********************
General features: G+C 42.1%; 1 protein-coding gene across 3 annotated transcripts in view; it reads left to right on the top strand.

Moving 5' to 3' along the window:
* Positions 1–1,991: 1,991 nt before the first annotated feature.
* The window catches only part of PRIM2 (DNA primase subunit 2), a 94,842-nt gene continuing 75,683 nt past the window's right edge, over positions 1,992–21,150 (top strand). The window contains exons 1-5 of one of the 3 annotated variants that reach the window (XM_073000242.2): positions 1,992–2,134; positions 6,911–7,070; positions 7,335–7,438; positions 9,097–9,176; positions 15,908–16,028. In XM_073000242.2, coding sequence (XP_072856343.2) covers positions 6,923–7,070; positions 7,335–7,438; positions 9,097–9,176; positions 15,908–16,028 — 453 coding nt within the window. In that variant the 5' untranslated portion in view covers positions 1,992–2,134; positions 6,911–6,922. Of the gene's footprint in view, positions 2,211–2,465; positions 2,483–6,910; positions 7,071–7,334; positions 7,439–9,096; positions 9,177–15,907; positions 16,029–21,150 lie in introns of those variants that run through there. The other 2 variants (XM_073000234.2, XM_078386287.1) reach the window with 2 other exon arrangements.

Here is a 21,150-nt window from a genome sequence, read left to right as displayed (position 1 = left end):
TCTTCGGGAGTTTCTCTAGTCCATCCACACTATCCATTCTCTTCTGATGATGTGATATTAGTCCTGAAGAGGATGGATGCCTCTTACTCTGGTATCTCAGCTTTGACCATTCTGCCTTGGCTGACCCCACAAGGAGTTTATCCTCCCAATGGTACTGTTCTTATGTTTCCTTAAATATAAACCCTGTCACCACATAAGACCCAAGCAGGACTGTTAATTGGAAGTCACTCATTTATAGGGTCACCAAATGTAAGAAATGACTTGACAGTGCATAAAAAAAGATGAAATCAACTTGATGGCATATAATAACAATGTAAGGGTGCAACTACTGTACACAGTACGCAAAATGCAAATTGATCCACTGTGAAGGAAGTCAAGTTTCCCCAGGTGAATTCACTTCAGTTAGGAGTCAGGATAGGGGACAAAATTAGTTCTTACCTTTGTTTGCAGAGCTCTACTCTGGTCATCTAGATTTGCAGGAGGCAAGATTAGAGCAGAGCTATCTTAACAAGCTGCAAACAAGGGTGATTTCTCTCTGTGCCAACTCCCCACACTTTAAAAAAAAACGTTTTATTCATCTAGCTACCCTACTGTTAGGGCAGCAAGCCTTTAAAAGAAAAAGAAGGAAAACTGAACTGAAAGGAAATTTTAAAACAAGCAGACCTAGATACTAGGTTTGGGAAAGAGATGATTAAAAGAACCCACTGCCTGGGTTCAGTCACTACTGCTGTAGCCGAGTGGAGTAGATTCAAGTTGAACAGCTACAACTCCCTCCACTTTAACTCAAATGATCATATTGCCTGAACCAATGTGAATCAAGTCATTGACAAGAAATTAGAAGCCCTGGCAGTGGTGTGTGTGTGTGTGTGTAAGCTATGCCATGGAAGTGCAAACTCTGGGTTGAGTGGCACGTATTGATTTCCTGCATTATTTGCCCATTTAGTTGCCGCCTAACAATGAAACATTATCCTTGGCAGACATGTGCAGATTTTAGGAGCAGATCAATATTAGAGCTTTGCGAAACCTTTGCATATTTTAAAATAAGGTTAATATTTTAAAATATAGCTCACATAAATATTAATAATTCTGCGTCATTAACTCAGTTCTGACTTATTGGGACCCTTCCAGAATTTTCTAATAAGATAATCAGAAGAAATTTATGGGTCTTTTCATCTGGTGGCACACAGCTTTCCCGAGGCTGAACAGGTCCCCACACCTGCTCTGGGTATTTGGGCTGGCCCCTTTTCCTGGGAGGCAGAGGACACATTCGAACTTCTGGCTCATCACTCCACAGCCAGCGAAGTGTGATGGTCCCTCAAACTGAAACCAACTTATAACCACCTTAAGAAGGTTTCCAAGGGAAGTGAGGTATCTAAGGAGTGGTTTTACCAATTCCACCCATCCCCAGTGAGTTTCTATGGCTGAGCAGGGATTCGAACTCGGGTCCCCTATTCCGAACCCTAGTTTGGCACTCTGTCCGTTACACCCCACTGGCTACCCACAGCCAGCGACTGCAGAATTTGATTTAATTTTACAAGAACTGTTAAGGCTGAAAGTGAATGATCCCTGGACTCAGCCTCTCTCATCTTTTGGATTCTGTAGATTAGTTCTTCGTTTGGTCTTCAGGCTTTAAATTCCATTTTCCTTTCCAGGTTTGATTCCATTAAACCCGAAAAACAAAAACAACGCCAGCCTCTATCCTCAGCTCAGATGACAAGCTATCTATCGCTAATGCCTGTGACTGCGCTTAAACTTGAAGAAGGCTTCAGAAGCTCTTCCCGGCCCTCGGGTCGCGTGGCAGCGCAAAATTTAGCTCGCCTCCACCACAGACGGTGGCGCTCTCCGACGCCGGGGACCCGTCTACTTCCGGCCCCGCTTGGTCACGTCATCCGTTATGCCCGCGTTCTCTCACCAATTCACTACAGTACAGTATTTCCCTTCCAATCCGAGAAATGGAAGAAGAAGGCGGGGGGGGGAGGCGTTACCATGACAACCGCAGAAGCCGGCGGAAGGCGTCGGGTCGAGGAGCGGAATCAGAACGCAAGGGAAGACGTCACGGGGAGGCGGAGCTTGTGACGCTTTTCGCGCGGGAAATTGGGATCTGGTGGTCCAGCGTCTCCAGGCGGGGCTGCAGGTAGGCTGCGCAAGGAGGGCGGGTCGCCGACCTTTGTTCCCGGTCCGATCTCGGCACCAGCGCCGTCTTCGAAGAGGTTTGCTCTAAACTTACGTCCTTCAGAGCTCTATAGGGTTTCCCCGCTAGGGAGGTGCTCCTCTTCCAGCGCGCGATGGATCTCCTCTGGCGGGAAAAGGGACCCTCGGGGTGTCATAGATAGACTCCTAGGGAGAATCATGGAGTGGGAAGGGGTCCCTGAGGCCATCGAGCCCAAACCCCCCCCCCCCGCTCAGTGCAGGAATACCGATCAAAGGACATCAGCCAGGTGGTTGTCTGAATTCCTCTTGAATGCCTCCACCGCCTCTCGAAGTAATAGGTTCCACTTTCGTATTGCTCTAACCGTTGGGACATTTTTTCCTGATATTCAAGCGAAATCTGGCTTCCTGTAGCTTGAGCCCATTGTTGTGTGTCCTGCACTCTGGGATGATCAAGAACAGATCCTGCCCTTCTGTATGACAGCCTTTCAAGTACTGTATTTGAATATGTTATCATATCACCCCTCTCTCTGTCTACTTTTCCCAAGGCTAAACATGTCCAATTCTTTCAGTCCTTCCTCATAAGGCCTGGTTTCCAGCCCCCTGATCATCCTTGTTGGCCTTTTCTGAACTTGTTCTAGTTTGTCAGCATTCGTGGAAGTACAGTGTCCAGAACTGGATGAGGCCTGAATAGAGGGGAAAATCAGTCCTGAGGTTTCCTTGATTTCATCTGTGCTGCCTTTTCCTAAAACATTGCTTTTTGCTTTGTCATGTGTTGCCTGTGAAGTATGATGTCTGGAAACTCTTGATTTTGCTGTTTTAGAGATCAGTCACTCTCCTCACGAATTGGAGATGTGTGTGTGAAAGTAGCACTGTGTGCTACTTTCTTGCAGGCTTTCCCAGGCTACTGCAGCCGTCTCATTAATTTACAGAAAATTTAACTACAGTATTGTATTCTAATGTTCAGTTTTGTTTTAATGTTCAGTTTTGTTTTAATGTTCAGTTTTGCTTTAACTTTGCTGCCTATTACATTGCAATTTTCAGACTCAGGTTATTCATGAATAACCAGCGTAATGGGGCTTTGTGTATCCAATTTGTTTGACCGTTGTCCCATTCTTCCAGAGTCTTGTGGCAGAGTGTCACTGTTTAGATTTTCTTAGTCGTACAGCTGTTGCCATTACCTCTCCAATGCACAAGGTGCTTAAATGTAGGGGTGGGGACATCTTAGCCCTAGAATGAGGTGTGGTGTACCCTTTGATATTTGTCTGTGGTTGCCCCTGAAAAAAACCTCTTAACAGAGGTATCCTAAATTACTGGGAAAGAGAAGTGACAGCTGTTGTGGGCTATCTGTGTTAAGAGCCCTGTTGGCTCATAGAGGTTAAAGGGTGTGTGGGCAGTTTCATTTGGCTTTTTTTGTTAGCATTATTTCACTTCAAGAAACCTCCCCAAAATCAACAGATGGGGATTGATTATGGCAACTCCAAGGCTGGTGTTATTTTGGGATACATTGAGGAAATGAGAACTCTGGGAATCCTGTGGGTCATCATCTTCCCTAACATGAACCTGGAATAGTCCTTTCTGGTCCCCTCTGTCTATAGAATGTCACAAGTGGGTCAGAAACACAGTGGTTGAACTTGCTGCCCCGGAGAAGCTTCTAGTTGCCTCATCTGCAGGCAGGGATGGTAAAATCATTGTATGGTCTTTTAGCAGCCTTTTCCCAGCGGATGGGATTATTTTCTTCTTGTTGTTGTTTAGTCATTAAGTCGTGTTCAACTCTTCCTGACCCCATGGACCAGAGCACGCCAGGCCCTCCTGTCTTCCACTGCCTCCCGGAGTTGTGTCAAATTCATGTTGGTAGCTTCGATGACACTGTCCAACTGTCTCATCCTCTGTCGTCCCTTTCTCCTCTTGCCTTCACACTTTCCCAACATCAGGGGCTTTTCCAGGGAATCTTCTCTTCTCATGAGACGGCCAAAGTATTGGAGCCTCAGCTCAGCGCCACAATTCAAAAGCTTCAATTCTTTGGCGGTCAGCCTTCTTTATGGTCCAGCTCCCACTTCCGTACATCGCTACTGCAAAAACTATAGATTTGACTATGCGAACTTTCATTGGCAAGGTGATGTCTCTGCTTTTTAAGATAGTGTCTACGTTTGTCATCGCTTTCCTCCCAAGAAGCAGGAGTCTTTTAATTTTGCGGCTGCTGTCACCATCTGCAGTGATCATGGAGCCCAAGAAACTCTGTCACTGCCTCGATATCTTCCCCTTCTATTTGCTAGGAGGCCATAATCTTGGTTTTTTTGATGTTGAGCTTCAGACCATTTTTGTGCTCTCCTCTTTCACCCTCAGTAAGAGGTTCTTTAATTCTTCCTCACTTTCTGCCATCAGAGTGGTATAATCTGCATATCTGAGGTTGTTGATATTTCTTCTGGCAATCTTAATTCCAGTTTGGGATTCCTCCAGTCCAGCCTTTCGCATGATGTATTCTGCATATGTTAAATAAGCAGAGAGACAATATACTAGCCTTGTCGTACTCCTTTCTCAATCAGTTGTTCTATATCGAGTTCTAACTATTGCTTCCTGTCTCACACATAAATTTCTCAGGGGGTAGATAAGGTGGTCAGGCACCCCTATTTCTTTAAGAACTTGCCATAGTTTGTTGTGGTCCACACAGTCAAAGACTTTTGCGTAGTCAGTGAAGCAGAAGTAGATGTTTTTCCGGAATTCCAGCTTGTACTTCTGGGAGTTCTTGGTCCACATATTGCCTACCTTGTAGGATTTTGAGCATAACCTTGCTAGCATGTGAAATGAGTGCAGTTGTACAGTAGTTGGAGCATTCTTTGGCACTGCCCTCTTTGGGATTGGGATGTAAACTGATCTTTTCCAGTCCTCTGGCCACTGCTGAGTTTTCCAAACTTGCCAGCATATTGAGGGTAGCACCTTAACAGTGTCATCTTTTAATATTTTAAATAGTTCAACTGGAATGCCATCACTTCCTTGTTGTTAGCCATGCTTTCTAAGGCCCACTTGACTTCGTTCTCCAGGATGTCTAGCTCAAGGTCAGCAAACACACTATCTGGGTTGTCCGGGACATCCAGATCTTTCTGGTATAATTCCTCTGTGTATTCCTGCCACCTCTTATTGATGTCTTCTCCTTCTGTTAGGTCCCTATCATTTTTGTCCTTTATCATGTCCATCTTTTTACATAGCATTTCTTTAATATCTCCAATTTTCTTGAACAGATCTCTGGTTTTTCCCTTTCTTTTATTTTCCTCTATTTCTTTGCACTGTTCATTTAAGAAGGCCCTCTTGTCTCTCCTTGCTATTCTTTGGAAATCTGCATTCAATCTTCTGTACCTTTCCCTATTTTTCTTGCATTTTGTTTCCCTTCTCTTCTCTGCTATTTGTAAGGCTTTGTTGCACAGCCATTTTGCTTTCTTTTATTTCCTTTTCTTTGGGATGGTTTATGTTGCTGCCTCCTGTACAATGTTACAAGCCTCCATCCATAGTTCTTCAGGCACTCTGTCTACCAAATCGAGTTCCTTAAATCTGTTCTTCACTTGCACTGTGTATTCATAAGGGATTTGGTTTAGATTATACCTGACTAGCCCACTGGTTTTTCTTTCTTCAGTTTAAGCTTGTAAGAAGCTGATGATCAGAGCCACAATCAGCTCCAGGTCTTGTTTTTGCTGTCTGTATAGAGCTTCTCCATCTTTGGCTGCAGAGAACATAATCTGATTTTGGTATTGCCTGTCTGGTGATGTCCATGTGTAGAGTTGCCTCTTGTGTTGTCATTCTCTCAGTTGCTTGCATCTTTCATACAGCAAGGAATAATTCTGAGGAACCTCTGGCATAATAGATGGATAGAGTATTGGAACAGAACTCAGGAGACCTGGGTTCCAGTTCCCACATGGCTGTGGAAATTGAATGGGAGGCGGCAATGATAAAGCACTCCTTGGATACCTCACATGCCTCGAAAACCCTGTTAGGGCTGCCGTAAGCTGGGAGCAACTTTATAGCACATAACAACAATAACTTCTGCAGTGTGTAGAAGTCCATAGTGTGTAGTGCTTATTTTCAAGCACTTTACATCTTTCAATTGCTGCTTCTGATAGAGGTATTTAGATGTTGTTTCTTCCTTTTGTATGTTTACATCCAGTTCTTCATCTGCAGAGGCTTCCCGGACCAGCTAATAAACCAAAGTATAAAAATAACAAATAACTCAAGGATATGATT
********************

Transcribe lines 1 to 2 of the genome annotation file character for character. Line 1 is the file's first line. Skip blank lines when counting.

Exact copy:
General features: G+C 42.1%; 1 protein-coding gene across 3 annotated transcripts in view; it reads left to right on the top strand.

Moving 5' to 3' along the window: